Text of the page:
OPHIRA EISENBERG, HOST:

Welcome back to Ask Me Another, NPR and WNYC's hour of trivia, puzzles, and word games. I'm Ophira Eisenberg.

(APPLAUSE)

EISENBERG: Let's say hello to our next two contestants: Brian Gillis and Mark Goldstein.

(APPLAUSE)

EISENBERG: Welcome to Ask Me Another. Brian, you are getting your PhD right now.

BRIAN GILLIS: I'm trying.

EISENBERG: How's it going?

GILLIS: I'm trying.

EISENBERG: What are you getting your PhD in?

GILLIS: In English Literature, American Literature.

EISENBERG: Well, look at that.

GILLIS: I really wanted that first game.

EISENBERG: You really wanted the first game?

GILLIS: Yes.

EISENBERG: Because you're like I know this all?

GILLIS: Mm-hmm.

EISENBERG: Yeah. That's why we didn't put you in it.

(LAUGHTER)

GILLIS: Fair enough.

EISENBERG: Mark, what do you do for a living?

MARK GOLDSTEIN: Computers is the short answer.

EISENBERG: Computers. I love that. I used to say that to people at parties just to confuse them.

(LAUGHTER)

EISENBERG: Our next game is called Ants Marching. Jonathan.

JONATHAN COULTON: This game was inspired by our six legged friends who terrorize picnics by carrying off everything in sight. I'm talking about ants. So contestants, the answer to each clue is a noun that ends in the letters A-N-T. Will Shortz, will you give us an example?

WILL SHORTZ: Yes. If I said first they came for our flaky French breakfast rolls and we said nothing the answer would be croissant. As you know, croissant ends in A-N-T.

COULTON: That's right. So contestants, roll your socks over your pants because the answer is swarming. Ring in when you know the ant-swer.

(SOUNDBITE OF GROANS)

COULTON: Make that funnier in the edit, please.

(LAUGHTER)

EISENBERG: Impossible.

COULTON: Here's your first question. The ants left us the hummus but it looks like we won't be having any baba ghanoush because they took this vegetable.

(SOUNDBITE OF BELL)

COULTON: Brian.

GILLIS: The eggplant?

COULTON: You got it.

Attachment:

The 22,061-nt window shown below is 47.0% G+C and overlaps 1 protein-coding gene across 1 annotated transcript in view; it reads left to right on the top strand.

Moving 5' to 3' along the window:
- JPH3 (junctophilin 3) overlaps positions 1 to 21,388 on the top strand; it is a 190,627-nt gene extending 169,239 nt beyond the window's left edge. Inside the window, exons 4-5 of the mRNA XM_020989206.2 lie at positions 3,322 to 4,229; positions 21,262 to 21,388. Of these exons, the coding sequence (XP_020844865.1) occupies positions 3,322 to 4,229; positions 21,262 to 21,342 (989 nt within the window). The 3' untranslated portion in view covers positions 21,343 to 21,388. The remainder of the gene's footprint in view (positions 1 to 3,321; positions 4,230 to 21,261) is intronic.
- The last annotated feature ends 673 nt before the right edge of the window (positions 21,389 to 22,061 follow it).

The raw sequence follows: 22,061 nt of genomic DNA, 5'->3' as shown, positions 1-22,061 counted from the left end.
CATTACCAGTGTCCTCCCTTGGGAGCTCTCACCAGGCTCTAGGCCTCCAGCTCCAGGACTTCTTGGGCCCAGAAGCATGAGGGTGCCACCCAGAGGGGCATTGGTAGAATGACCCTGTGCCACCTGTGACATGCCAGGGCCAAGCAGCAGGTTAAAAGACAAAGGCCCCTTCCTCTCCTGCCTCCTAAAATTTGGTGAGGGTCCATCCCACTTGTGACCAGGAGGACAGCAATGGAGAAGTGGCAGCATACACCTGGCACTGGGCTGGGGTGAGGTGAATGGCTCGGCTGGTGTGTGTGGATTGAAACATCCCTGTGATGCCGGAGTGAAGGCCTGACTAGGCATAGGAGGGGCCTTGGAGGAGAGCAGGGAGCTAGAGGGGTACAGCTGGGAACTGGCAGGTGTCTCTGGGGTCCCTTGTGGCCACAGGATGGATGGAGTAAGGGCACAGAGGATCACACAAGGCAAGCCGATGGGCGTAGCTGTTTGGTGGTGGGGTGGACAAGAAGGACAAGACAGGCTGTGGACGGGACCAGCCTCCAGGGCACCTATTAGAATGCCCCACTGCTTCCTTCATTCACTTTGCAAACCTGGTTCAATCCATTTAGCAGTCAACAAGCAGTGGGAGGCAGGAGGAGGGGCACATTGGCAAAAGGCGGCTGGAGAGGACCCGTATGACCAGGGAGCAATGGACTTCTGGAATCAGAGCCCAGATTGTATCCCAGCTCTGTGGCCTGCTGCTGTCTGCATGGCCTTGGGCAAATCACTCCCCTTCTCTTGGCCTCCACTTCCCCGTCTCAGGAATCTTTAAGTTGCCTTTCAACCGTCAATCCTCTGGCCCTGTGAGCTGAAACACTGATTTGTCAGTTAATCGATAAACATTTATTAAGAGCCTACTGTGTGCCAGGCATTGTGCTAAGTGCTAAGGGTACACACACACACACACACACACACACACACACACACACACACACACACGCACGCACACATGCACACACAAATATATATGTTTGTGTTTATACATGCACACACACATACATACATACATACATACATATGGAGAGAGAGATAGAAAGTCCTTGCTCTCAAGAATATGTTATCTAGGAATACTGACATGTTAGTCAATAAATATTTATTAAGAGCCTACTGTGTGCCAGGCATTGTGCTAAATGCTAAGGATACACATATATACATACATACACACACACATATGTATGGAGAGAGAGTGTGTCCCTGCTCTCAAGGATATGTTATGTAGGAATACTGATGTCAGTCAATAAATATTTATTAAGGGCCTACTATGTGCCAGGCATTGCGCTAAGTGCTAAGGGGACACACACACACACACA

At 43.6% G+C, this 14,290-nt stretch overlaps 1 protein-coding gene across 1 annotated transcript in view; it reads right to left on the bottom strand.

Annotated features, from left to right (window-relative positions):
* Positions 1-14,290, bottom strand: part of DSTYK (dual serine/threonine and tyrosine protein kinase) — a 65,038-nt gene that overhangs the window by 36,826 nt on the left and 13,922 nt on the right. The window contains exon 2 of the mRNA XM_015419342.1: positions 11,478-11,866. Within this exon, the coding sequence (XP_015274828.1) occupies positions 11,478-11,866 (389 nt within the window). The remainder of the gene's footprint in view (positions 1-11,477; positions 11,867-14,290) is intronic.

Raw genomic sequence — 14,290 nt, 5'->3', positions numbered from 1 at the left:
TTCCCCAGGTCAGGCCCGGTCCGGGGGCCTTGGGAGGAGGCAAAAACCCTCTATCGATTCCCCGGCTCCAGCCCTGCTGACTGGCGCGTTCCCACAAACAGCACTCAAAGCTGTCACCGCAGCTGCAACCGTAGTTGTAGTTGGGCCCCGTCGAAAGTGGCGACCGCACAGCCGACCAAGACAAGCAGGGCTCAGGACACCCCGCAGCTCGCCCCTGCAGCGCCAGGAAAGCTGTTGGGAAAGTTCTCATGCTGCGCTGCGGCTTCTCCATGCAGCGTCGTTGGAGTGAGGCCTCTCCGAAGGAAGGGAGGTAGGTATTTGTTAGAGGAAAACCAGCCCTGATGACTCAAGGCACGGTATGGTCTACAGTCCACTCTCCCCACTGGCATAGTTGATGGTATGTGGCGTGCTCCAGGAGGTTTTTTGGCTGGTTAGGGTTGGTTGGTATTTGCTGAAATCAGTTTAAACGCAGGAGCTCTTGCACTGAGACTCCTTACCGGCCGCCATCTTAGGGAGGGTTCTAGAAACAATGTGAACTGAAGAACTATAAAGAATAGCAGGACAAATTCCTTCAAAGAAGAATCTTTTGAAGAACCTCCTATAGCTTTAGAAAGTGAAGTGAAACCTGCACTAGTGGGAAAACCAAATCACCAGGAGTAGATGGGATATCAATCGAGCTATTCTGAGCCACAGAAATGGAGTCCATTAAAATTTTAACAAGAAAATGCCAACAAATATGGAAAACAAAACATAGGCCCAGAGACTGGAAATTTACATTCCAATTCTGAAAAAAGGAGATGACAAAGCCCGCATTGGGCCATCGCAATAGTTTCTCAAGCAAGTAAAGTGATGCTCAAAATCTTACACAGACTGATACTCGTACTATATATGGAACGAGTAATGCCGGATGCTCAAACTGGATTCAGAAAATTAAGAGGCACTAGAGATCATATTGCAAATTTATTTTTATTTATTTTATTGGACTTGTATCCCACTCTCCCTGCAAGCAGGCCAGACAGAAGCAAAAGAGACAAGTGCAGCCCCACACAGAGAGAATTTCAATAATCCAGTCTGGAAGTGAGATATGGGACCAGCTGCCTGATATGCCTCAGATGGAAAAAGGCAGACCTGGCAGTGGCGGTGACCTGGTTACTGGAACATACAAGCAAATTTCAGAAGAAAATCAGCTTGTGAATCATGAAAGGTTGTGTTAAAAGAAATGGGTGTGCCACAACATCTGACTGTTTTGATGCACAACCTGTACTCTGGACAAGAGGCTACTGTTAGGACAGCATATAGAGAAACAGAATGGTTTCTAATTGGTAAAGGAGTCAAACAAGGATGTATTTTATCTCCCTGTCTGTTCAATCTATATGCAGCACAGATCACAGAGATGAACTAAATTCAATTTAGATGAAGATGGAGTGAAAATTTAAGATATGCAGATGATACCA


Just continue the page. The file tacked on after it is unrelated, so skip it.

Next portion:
(APPLAUSE)

COULTON: What haven't they taken yet? Let's see. The diapers are still here. We have the bottle. We have the stroller. Oh, my god!

(SOUNDBITE OF BELL)

COULTON: Mark?

GOLDSTEIN: The infant?

COULTON: That's right.

(LAUGHTER)

COULTON: Very big ants.

EISENBERG: Disturbing question. Disturbing question.

COULTON: It's a little disturbing. Now that they've taken this, we have no way to scrub off all of our dead skin.

(SOUNDBITE OF BELL)

COULTON: Brian?

GILLIS: Our exfoliants?

COULTON: That's right. The key ingredient at any picnic. My poor mother - her big, puffy hairstyle may have made her look like Jackie Kennedy, but that's no reason they should've taken it.

(SOUNDBITE OF BELL)

COULTON: Brian?

GILLIS: Her bouffant?

COULTON: Her bouffant. Yes. It's not surprising that this game bird was the first thing to go, considering it was right there on display under glass.

(SOUNDBITE OF BELL)

COULTON: Brian.

GILLIS: The pheasant?

COULTON: Yes, the pheasant. I don't even know what that dish is. Why is it under glass?

EISENBERG: Well, that's how you store it.

COULTON: OK.

(LAUGHTER)

COULTON: This is your last question. I kind of feel bad for inviting Wolverine to the picnic now that the ants took him away as well as Cyclops and Storm.

(SOUNDBITE OF BELL)

COULTON: Mark.

GOLDSTEIN: The mutants?

COULTON: That's right. Mutant.

(APPLAUSE)

COULTON: Will, how'd we do in that game?

SHORTZ: Oh, there's a clear winner this time. Brian is our champion.

EISENBERG: Well done, Brian. Thank you so much, Mark. Brian, you'll be moving on to our final round.

(APPLAUSE)

(SOUNDBITE OF MUSIC)

Copyright © 2013 NPR. All rights reserved. Visit our website terms of use and permissions pages at www.npr.org for further information.

NPR transcripts are created on a rush deadline by a contractor for NPR, and accuracy and availability may vary. This text may not be in its final form and may be updated or revised in the future. Please be aware that the authoritative record of NPR’s programming is the audio.

Comments

 

Please keep your community civil. All comments must follow the NPR.org Community rules and Terms of Use. NPR reserves the right to use the comments we receive, in whole or in part, and to use the commenter's name and location, in any medium. See also the Terms of Use, Privacy Policy and Community FAQ.